The White House said Thursday that dangerous detainees at Guantanamo Bay could end up walking Main Street U.S.A. as a result of last month's Supreme Court ruling about detainees' legal rights. Federal appeals courts, however, have indicated they have no intention of letting that happen.

The high court ruling, which gave all detainees the right to petition federal judges for immediate release, has intensified discussions within the Bush administration about what to do with the roughly 270 detainees held at the U.S. naval base at Guantanamo Bay, Cuba.

"I'm sure that none of us want Khalid Sheikh Mohammed walking around our neighborhoods," White House press secretary Dana Perino said about Al Qaeda's former third in command.

President Bush strongly disagreed with the Supreme Court decision that the foreigners held under indefinite detention at Guantanamo have the right to seek release in civilian courts. The 5-4 ruling was the third time the justices had repudiated Bush on his approach to holding the suspects outside the protections of U.S. law.

The legal ramifications of the Supreme Court decision remain fuzzy, but it's unlikely that a federal appeals court would order a detainee released into the United States even if a judge finds that the government was holding the detainee improperly. A court might tell the Bush administration to let a prisoner go, but it presumably would be up to the executive branch to figure out where.

Attorney General Michael Mukasey had predicted that the Supreme Court's decision would unleash a torrent of court filings from detainees seeking their freedom. Judges, however, have been particularly wary of telling the executive branch what to do with the detainees.

Late last month, the U.S. Court of Appeals for the District of Columbia Circuit ruled that the military had improperly labeled Huzaifa Parhat, a Chinese Muslim, as an enemy combatant. The court said Parhat deserved a new hearing or should be released. But the court deftly avoided saying where he should be released — an indication that the courts expect the executive branch to wrestle with that decision.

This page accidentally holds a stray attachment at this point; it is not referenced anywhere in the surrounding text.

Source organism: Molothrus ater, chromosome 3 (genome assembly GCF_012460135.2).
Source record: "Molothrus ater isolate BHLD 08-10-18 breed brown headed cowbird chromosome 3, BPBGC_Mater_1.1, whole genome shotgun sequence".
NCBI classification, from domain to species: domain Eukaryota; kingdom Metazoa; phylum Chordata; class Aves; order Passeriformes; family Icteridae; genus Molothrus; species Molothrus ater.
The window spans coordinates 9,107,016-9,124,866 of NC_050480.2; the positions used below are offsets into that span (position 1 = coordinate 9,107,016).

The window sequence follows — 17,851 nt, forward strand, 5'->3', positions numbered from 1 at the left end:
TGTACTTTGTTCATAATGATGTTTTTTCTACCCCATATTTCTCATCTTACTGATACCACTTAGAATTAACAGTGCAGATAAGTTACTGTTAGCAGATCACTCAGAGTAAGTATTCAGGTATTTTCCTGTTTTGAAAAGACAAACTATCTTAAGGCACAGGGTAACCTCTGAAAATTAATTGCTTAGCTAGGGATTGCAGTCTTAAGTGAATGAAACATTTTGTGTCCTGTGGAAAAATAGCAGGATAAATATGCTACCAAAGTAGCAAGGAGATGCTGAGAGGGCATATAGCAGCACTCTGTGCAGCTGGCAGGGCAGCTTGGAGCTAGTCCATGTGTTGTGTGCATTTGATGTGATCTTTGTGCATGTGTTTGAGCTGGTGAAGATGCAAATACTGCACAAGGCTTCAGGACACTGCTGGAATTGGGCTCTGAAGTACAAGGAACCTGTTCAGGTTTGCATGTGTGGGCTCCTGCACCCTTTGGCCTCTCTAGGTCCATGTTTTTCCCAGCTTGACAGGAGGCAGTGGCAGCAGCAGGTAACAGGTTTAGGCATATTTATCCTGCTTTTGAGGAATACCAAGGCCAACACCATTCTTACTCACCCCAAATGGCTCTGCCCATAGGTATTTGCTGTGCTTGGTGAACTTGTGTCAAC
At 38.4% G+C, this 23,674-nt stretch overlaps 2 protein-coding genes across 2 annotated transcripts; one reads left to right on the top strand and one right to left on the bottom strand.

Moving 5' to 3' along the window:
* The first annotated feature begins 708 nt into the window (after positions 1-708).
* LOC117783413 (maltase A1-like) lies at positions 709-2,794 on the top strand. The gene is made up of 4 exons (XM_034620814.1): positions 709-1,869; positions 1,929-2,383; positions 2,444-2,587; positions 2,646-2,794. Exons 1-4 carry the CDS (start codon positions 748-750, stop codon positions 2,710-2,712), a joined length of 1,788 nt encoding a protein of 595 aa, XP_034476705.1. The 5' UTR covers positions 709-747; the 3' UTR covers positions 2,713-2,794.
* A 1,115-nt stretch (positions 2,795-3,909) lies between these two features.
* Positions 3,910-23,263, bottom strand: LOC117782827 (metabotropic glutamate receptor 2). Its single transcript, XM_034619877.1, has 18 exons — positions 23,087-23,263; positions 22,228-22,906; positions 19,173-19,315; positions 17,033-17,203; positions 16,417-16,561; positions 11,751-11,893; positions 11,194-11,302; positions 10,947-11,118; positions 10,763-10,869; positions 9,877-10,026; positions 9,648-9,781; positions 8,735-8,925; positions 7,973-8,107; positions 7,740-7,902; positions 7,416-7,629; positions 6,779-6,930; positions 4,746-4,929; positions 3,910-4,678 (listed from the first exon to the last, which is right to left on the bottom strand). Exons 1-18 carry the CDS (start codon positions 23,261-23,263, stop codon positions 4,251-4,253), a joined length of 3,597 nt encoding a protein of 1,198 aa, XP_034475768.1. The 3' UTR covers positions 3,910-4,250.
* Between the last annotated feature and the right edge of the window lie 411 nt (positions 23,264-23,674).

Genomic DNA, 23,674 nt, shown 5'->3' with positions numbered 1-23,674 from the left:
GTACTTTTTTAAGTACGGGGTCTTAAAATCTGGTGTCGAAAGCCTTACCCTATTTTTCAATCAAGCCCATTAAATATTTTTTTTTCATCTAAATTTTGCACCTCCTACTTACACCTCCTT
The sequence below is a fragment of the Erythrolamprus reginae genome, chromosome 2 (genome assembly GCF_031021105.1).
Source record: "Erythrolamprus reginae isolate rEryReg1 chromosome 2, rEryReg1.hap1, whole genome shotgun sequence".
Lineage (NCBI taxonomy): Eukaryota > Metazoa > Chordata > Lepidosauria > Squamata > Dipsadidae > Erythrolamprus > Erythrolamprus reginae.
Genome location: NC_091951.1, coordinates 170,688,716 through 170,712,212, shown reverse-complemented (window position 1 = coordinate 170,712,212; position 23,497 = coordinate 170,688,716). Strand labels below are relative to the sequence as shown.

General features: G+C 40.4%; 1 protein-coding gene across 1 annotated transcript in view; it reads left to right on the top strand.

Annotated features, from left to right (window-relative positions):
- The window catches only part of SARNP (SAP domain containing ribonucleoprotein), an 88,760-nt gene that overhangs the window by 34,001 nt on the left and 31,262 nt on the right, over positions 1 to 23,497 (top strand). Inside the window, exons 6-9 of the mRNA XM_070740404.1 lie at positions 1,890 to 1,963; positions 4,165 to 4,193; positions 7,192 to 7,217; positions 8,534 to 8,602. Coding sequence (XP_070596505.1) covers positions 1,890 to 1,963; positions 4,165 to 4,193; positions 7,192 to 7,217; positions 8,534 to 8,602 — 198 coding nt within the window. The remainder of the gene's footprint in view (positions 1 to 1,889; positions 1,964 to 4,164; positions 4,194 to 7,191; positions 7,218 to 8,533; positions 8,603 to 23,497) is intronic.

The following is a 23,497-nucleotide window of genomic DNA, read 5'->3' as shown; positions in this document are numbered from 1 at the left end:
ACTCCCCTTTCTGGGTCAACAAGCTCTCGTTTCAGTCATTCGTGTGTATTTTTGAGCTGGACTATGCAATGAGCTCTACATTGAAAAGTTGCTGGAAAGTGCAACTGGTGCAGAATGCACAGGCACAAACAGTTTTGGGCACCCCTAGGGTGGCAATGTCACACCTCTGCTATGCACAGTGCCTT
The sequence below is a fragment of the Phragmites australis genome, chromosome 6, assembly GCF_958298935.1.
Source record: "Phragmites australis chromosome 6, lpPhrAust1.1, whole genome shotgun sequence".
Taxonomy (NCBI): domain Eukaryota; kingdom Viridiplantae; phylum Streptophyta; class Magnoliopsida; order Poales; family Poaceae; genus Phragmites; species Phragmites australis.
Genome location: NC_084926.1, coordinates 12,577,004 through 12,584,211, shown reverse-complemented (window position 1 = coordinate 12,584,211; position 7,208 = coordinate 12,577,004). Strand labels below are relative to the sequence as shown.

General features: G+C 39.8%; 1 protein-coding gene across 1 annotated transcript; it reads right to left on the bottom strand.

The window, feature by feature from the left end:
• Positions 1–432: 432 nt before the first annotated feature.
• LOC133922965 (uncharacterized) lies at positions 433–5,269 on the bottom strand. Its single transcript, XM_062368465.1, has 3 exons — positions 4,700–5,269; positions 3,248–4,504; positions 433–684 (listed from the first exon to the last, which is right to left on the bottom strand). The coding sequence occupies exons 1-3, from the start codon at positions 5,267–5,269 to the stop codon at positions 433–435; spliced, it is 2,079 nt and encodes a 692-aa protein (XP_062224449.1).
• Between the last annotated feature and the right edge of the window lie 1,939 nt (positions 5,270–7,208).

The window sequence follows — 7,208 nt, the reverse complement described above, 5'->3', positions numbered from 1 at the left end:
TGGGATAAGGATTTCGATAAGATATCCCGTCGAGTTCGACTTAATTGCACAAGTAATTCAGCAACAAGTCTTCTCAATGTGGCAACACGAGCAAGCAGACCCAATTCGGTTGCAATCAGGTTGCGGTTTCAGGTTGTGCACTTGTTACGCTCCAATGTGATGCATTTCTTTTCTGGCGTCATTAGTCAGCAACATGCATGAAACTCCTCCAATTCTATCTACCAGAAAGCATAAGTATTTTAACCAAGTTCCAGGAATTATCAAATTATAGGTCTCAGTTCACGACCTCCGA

Glenn Sulmasy, a national security fellow at Harvard University, said if the matter remains in the hands of civilian courts, there is an element of truth to the White House warning that detainees could be released in the United States. But he said that while it's possible, it's not probable.

He said the legislative and executive branches should find a third legal way — not through military commissions or the civilian courts — to deal with the detainees, perhaps a national security or other type of special court. "What is needed is a hybrid court," he said.

The administration opened the detention facility shortly after the Sept. 11, 2001, terrorist attacks to hold enemy combatants, people suspected of ties to Al Qaeda or the Taliban.

"We are in uncharted territory, and we have never had enemy combatants afforded constitutional rights like all of us have, so anybody who thinks that they know exactly what's going to happen if a detainee challenges his detention — his or her detention — in court, they're not being honest because we don't know what's going to happen," Perino said.

"But there is considered judgment, from many federal government lawyers — all the way up to the attorney general of the United States_ that it is a very real possibility that a dangerous detainee could be released into the United States as a result of this Supreme Court decision."

Judges at Washington's federal courthouse are moving quickly to process about 200 cases involving Guantanamo Bay detainees. Those cases would force the Justice Department to say why the detainees are being held and defend the decision to label them enemy combatants. Defense attorneys are convinced that, in many cases, the evidence will not hold up.

"The judge might say to the United States, 'You don't have enough evidence to hold this person,'" Perino said. "And then what do we do? ... Is he allowed to leave? And if so, is he picked up by immigration? Even if that's the case, they're only allowed to be held for six months."

Judge Thomas F. Hogan set a hearing for Tuesday to decide how the cases will proceed. Under the schedule expected to be adopted, judges could start reviewing evidence in a matter of weeks and some cases could be decided by September.